Sunday, April 13, 2014

Gems from the Archives

Archival research is one of the many things occupying my time. Usually it involves lots of microfilm, and the need to trace down some obscure reference. Recently, however, I’ve increasingly been making use of some of the new digital online archives—like the Library of Congresss Chronicling America—that offers a quite distracting searchable interface. Distracting because you can quickly and easily find all kinds of interesting and useless information. As with these two advertisements for Consumers’ Brewing Company. The first was in the Washington, D.C. Colored American on June 15, 1901, appearing on page 3. Below is a second Consumers ad from the Washington, D.C. Evening Times that appeared in the April 9, 1901 edition on page 8. Consumers’ Brewing Company was in Rosslyn, VA, right across the Potomac from Washington, D.C., so it makes sense to find their ads in the majority of the Washington, D.C. papers. I came across the first ad while looking for a Paul Laurence Dunbar poem in the Colored American; I was amused by the image, so I proceeded to search the database using the brewery’s name to see what else popped up. Because who can get enough of an adult bear taunting cubs with a full stein of beer? Certainly not me! Sheer genius! Other delightful ad copy points to the “medicinal value” of Consumers’ porters and ales, as well as the fact that it is “recommended for family use” (Alexandria Gazette, September 3, 1900, page 1). Ah, history. So old and so foolish.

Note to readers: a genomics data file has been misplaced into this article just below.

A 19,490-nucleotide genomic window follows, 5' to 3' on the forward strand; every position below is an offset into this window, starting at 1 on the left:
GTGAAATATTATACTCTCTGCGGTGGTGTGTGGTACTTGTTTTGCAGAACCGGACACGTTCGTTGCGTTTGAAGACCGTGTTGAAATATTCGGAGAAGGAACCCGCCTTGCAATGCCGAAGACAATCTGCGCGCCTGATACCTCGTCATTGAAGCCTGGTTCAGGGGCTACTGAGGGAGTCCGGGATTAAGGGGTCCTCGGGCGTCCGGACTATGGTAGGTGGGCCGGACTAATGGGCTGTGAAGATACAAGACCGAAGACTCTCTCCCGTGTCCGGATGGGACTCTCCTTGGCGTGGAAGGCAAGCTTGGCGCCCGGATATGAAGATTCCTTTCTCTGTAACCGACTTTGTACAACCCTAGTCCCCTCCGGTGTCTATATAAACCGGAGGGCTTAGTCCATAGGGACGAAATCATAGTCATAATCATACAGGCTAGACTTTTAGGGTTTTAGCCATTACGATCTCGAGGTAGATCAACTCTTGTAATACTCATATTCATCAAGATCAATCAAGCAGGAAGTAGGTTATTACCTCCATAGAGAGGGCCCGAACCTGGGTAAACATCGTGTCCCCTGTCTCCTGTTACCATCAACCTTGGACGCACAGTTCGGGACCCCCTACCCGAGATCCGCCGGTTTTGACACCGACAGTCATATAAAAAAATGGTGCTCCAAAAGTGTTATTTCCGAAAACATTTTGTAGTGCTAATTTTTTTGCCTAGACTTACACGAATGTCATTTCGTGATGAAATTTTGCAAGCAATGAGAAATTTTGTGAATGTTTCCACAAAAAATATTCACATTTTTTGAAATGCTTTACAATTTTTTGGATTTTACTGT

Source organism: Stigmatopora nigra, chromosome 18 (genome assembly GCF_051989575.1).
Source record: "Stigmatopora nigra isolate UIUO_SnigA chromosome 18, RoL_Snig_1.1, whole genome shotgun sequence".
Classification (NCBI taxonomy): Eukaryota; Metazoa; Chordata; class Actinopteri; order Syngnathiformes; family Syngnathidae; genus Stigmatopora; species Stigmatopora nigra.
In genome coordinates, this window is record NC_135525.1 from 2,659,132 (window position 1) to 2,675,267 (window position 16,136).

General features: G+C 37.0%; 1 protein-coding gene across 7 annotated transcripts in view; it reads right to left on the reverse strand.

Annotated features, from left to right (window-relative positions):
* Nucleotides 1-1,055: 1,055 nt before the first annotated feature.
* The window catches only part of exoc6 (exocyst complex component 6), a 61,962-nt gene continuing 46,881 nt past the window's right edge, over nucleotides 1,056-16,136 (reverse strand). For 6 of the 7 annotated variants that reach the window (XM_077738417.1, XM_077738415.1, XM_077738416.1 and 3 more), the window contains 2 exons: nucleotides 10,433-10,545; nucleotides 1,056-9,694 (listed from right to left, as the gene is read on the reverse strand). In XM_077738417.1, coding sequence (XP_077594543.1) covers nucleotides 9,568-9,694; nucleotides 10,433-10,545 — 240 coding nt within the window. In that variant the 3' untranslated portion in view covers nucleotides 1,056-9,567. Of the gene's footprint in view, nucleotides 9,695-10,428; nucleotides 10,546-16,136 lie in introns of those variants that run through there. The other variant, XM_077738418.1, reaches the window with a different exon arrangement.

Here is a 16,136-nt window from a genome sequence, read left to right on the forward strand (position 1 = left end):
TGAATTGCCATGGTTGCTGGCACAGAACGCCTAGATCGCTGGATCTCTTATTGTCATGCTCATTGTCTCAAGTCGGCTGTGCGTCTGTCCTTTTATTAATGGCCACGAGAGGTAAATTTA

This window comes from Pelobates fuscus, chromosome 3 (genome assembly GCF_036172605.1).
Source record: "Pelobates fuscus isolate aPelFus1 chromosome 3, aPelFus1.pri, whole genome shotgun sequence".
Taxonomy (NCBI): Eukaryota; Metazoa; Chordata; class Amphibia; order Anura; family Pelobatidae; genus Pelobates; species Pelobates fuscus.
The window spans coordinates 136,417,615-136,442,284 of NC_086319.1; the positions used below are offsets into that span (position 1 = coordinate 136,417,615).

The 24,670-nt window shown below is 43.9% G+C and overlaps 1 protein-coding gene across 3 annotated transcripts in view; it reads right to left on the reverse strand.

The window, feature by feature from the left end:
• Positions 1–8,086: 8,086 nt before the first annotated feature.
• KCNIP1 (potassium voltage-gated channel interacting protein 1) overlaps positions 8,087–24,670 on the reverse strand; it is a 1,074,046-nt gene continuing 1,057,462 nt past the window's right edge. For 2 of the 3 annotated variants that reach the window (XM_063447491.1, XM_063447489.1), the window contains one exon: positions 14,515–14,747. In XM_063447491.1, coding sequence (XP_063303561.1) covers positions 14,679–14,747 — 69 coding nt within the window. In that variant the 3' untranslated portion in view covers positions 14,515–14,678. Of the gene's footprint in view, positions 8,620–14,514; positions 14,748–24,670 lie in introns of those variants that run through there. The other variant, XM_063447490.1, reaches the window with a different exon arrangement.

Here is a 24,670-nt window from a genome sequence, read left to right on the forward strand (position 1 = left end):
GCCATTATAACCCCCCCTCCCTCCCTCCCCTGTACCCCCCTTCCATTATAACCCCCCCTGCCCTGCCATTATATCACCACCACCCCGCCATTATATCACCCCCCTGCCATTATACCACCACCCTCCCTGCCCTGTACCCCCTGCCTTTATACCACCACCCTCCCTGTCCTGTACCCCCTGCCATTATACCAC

Anyway, after examining the search results on the Chronicling America site, I turned to the internet to see what else I could find out about Consumers’ Brewing Company. Which, as it turns out, was not much. Though more than I anticipated. This is from One Hundred Years of Brewing (Chicago: H. S. Rich & Co., 1901): “In 1895 the Consumers’ Brewing Company, of Rosslyn, VA, was organized for the brewing of lager beer, light and dark. A plant was erected on the Potomac river front, lighted by electricity and refrigerated artificially. It was ready for occupancy January 1, 1897, and since then porter and ale have been added to the brewery products” (207). By 1902, the brewery had changed its name to Arlington Brewing Company, and it attempted to stay afloat during Prohibition by producing Cherry Smash. Here is a picture of the brewery from around 1920 when it was producing Cherry Smash; the building itself was torn down in 1958; this picture shows the brewery from across the river—the building is in the upper right corner. I also found a reference to Consumers’ in American Brewers’ Review from October 20, 1896, indicating that Consumers’ had ordered a “50-ton refrigerating machine” from the Vilter Manufacturing Company of Milwaukee, WI (140). So there you have it: a completely pointless post about a long-defunct brewery. And yet this seemingly large digression, one that has consumed most of my afternoon, has left me in a delightful mood.


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